Supermodel Jodie Kidd is the great granddaughter of legendary newspaper magnate Lord Beaverbrook, who served in the British cabinet during both world wars. This illustrious ancestor has always taken centre stage in stories of her genetic heritage, but Jodie has long suspected a skeleton in the Kidd family closet.
“I was always brought up with people saying ‘In all families you have good people and you have bad people,’” Jodie remembers. “This has always intrigued me. What has happened in my family for me to remember that saying?”
Superficially Jodie seems of distinguished stock. Beaverbrook wasn’t her only titled forebear – her great-grandfather on her mother’s side, shipbuilder Rowland Hodge, also made it on to the honours list. Determined to find out more about this mysterious self-made man, Jodie heads to his hometown of Newcastle, where she charts his rise from humble clerk to the owner of a prosperous Tyneside shipyard.
Rowland made a fortune building ships during the First World War, work which earned him a visit from King George V in 1917. But in 1918, with war still raging, Rowland left behind a booming business and the grand mansion it had paid for and moved to Kent. In contemporary local newspapers Jodie discovers the reason for his sudden relocation – a conviction for food hoarding. “Greedy buggers,” she says, clearly shocked. “And for someone who was so conscious of…being a patriot. What an odd thing to do – to take from everyone else during the war…[when] people were living on so little.”
Despite the scandal, a few years later the government granted Rowland Hodge a title. But why? At the Houses of Parliament archives Jodie unearths two incredible letters, one from Sir Winston Churchill and the other from King George V, which reveal that Rowland was embroiled in the original ‘Cash for Honours’ scandal. Her ancestor (a man who the King described as of “unattractive – to say the least of it – character”) paid for his baronetcy.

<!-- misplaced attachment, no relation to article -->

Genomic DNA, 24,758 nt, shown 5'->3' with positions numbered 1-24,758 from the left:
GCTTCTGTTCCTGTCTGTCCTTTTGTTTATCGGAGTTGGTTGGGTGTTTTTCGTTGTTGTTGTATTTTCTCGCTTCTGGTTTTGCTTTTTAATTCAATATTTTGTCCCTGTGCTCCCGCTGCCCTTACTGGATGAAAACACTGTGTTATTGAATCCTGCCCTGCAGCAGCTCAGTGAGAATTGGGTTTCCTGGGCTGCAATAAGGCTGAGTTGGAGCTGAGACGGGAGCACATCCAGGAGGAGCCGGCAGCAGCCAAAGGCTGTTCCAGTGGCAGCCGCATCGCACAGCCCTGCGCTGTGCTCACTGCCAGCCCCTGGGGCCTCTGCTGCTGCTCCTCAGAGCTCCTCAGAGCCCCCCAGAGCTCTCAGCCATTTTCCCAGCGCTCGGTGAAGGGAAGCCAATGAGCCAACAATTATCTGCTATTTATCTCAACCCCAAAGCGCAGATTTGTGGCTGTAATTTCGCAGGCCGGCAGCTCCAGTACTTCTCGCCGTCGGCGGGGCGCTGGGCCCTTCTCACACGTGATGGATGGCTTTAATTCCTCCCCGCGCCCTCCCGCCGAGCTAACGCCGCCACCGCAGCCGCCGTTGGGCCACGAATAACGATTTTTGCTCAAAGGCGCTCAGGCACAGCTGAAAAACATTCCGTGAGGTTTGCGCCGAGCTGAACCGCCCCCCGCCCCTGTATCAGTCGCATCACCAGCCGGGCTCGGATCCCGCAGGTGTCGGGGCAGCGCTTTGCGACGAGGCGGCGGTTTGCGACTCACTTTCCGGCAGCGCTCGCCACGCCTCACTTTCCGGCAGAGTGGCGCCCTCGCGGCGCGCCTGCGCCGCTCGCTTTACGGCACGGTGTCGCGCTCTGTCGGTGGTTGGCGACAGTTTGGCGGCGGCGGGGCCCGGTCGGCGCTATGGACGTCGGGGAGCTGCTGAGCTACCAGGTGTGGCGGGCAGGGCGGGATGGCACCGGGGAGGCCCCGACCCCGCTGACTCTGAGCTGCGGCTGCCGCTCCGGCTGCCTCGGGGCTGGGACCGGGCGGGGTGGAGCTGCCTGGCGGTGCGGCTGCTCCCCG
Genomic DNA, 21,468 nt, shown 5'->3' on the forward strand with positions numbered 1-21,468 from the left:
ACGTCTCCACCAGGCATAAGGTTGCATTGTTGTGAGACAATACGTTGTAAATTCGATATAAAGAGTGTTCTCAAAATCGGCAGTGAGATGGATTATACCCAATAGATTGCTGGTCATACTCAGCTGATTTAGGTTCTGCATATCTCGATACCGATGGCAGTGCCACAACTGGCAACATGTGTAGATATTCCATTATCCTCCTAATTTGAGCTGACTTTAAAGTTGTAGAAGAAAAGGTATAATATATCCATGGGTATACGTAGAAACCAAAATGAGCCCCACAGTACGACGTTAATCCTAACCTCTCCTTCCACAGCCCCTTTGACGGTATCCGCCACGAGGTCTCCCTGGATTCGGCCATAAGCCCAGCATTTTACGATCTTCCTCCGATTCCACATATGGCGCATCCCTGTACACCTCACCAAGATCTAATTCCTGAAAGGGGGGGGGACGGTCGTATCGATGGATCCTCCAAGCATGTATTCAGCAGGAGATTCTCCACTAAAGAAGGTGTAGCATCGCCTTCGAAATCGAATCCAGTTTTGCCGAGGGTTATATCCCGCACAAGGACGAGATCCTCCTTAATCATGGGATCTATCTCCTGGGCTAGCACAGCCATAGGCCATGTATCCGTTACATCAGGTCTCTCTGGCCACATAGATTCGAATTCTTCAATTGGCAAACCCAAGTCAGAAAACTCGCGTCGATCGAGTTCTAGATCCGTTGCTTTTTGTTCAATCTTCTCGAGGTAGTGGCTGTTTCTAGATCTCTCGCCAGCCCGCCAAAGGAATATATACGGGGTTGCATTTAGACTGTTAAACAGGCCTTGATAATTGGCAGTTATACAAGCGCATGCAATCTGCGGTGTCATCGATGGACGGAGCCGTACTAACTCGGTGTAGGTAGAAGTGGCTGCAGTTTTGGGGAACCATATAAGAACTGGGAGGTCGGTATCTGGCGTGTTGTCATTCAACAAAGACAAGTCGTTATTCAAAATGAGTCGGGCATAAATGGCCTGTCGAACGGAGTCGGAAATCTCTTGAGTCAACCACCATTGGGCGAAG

Hoping for more positive news along her paternal line, Jodie turns her attention to Canada-born Lord Beaverbrook, Max Aitken, and his antecedents among one of the country’s oldest families, the Drurys. At the family’s burial plot in Saint John, New Brunswick, she finds evidence of two further Drury generations, as well as an ominous date which suggests another dark episode in the family’s history.
A historic local newspaper tells the sorry tale in full. On 29 May 1880, John Drury – apparently murderous with envy – shot at both his brothers, killing one, before starting a fire that devastated the family home. Finally, he turned the gun on himself. “Jealousy is such a strong emotion,” says Jodie, visibly moved, “that can drive people to do terrible things.”
The newspaper article also offers another clue, taking Jodie even further back in time and eventually over the border to Massachusetts, USA. In Rowley, one of New England’s first settlements, she finds her forebears among a list of the families who founded the community in 1639. Thomas and Jane Grant arrived in America less than two decades after the Mayflower brought the Pilgrim Fathers to its shores.
“After everything I’d found out – that my family were food-hoarding, suicidal murderers – I was a little bit concerned where this line was going to take us,” says Jodie, somewhat relieved. “But it seems there is a little bit of light, and we do come from semi-decent people!”